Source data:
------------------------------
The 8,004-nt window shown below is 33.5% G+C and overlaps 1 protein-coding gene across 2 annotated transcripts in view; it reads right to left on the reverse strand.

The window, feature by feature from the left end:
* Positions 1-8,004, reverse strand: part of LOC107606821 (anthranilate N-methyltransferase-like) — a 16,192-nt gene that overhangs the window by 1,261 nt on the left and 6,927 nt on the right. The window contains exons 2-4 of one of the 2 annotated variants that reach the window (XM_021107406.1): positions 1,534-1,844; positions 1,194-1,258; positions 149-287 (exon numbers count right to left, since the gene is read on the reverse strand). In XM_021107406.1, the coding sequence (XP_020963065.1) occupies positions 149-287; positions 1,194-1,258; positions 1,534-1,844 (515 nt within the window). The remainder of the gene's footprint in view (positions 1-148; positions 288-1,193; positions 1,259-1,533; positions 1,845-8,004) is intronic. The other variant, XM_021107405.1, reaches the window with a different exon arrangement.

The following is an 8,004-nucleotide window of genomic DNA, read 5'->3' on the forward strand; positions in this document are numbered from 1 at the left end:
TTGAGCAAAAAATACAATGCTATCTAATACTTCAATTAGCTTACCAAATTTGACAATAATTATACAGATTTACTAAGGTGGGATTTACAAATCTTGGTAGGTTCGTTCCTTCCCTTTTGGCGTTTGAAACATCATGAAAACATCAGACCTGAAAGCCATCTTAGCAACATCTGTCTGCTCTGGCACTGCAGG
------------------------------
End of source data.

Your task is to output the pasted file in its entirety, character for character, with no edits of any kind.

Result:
The 8,004-nt window shown below is 33.5% G+C and overlaps 1 protein-coding gene across 2 annotated transcripts in view; it reads right to left on the reverse strand.

The window, feature by feature from the left end:
* Positions 1-8,004, reverse strand: part of LOC107606821 (anthranilate N-methyltransferase-like) — a 16,192-nt gene that overhangs the window by 1,261 nt on the left and 6,927 nt on the right. The window contains exons 2-4 of one of the 2 annotated variants that reach the window (XM_021107406.1): positions 1,534-1,844; positions 1,194-1,258; positions 149-287 (exon numbers count right to left, since the gene is read on the reverse strand). In XM_021107406.1, the coding sequence (XP_020963065.1) occupies positions 149-287; positions 1,194-1,258; positions 1,534-1,844 (515 nt within the window). The remainder of the gene's footprint in view (positions 1-148; positions 288-1,193; positions 1,259-1,533; positions 1,845-8,004) is intronic. The other variant, XM_021107405.1, reaches the window with a different exon arrangement.

The following is an 8,004-nucleotide window of genomic DNA, read 5'->3' on the forward strand; positions in this document are numbered from 1 at the left end:
TTGAGCAAAAAATACAATGCTATCTAATACTTCAATTAGCTTACCAAATTTGACAATAATTATACAGATTTACTAAGGTGGGATTTACAAATCTTGGTAGGTTCGTTCCTTCCCTTTTGGCGTTTGAAACATCATGAAAACATCAGACCTGAAAGCCATCTTAGCAACATCTGTCTGCTCTGGCACTGCAGG